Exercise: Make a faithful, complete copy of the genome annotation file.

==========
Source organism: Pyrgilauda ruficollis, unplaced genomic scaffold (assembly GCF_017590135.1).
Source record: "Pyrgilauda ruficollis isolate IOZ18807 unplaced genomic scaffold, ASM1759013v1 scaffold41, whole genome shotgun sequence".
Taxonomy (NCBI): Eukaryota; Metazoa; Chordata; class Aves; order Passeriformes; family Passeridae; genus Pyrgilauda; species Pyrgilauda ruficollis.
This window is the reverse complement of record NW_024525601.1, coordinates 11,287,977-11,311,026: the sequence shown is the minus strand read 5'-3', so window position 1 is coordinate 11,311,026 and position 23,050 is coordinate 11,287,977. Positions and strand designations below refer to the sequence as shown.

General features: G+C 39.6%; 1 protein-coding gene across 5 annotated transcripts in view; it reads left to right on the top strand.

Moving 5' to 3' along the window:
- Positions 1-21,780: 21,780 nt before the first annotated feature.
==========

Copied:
Source organism: Pyrgilauda ruficollis, unplaced genomic scaffold (assembly GCF_017590135.1).
Source record: "Pyrgilauda ruficollis isolate IOZ18807 unplaced genomic scaffold, ASM1759013v1 scaffold41, whole genome shotgun sequence".
Taxonomy (NCBI): Eukaryota; Metazoa; Chordata; class Aves; order Passeriformes; family Passeridae; genus Pyrgilauda; species Pyrgilauda ruficollis.
This window is the reverse complement of record NW_024525601.1, coordinates 11,287,977-11,311,026: the sequence shown is the minus strand read 5'-3', so window position 1 is coordinate 11,311,026 and position 23,050 is coordinate 11,287,977. Positions and strand designations below refer to the sequence as shown.

General features: G+C 39.6%; 1 protein-coding gene across 5 annotated transcripts in view; it reads left to right on the top strand.

Moving 5' to 3' along the window:
- Positions 1-21,780: 21,780 nt before the first annotated feature.